After the filing of the Complaint against them in the instant case, Defendants reported the claim to its insurer, State Farm, and tendered the defense of this case to the insurer. In response, State Farm denied the defense and indemnity, and rescinded the policy. (Ho Decl., ¶ 4.) Shortly after, State Farm filed a declaratory action in the United States District Court for the Central District of California, asking for (1) a declaration that it owes no duty to indemnify or defend Defendants in connection with the instant lawsuit and (2) that it properly rescinded the policy.

The crux of Defendants’ argument supporting the stay appears to be an effort to avoid defending the suit “out of pocket” while the insurance declaratory relief action is pending—a scenario they argue would inhibit meaningful settlement talks or alternative dispute resolution. Defendants also argue that a stay “will conserve judicial resources because significant motion practice is anticipated.” (Mtn. 5: 12.)

Plaintiff opposed.  Plaintiff argues, in essence, that Defendants’ insurance dispute has no direct relevance to the instant case, and that it will be prejudiced by the stay. (Opp. 5: 8-14.)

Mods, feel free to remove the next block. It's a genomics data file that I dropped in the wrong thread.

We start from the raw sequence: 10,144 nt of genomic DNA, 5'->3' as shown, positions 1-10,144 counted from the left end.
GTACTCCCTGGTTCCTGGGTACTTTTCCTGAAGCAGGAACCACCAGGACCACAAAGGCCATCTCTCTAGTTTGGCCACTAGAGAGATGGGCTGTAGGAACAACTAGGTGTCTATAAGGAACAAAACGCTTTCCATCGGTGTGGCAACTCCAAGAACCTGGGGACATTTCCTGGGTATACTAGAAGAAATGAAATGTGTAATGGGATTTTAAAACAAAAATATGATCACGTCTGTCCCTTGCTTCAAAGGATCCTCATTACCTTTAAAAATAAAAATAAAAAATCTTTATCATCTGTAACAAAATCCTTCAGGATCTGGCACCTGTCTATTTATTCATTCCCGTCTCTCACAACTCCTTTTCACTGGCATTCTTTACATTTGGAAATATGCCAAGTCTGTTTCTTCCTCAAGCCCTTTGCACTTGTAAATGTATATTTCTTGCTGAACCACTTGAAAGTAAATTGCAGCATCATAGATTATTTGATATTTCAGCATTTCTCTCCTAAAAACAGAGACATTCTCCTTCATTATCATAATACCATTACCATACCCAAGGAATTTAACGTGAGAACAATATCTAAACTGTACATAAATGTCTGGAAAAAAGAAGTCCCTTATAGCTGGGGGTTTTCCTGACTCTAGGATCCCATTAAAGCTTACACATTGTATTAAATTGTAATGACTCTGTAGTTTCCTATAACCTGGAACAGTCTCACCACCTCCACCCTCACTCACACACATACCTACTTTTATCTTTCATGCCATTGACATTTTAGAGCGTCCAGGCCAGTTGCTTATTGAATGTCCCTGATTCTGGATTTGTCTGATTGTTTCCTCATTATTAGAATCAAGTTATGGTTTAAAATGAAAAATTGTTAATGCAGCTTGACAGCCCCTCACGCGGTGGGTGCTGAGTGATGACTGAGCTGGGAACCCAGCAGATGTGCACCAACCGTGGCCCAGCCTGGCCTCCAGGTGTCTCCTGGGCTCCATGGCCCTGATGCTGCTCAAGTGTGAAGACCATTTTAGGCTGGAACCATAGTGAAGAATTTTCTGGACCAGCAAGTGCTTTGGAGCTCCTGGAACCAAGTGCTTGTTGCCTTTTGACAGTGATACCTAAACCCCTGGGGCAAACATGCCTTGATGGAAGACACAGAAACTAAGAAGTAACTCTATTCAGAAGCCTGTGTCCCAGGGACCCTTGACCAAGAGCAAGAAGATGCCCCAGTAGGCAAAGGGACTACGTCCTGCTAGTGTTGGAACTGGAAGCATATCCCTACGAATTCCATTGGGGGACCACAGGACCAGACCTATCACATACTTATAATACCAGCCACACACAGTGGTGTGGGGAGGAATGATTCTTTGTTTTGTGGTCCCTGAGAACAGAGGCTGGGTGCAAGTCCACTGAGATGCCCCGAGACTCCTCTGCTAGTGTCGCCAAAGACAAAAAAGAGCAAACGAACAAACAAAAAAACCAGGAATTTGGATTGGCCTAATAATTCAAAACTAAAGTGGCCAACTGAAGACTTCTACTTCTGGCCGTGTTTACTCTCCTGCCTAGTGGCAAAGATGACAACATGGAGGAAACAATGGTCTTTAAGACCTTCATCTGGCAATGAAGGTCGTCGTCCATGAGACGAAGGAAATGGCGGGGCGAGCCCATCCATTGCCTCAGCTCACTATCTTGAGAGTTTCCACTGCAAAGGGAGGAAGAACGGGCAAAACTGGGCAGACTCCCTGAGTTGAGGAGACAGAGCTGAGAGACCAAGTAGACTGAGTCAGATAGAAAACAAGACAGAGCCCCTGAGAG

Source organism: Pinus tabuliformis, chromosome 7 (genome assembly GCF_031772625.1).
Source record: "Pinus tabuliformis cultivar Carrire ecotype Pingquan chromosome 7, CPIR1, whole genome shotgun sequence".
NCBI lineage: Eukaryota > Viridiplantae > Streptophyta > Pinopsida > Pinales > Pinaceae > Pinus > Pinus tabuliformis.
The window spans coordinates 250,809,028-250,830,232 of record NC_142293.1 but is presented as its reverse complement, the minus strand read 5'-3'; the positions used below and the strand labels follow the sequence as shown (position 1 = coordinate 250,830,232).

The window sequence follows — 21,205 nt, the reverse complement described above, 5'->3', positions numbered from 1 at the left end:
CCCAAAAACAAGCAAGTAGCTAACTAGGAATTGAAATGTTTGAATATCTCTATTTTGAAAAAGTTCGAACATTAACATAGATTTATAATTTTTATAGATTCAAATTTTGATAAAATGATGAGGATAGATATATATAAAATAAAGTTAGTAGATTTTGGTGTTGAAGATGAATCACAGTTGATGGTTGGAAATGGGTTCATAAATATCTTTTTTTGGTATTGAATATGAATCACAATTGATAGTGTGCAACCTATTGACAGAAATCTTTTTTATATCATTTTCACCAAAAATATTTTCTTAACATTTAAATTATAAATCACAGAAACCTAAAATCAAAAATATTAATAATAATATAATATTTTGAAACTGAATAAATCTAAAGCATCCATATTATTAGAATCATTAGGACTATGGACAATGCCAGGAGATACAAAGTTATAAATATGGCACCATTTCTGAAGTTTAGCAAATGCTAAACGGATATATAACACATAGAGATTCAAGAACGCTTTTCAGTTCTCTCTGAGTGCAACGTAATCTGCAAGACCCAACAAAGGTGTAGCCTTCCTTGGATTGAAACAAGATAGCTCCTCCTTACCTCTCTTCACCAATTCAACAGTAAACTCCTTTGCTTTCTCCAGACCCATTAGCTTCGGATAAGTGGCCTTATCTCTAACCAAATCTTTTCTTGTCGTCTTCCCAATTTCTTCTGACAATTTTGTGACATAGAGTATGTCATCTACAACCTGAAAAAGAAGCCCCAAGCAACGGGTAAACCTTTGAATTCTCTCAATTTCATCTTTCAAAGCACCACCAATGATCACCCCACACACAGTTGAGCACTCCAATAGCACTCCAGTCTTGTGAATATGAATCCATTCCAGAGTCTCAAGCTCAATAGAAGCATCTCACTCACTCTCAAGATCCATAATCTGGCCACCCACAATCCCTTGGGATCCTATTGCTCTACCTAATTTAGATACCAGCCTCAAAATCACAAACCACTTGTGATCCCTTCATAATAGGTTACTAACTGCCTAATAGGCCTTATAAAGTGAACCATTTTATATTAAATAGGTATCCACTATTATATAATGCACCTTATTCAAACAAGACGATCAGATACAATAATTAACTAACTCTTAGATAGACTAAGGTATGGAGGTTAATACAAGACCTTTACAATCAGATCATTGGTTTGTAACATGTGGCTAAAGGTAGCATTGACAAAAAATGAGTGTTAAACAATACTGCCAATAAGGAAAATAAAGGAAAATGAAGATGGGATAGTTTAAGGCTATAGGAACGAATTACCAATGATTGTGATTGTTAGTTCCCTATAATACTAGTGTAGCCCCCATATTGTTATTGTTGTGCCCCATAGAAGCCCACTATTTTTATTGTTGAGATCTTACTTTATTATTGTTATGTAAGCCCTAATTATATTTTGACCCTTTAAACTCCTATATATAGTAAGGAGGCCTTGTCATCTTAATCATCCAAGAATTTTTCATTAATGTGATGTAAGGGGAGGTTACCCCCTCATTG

Defendant AAG Services, Inc., filed an opposition indicating that given “its very limited involvement” in the case, it does not oppose the stay, but asks that discovery remain open. (Opp. 2: 22-23.)

 “’[A] court ordinarily has inherent power, in its discretion, to stay proceedings when such a stay will accommodate the ends of justice.’ (People v. Bell (1984) 159 Cal.App.3d 323, 329.) As the Court in Landis v. North American Co. (1936) 299 U.S. 248, 254, explained, ‘the power to stay proceedings is incidental to the power inherent in every court to control the disposition of the causes on its docket with economy of time and effort for itself, for counsel, and for litigants.” (OTO, L.L.C. v. Kho (2019) 8 Cal.5th 111, 141;  See also Frieberg v. City of Mission Viejo (1995) 33 Cal.App.4th 1481, 1489 [“Trial courts generally have the inherent power to stay proceedings in the interests of justice and to promote judicial efficiency.”].)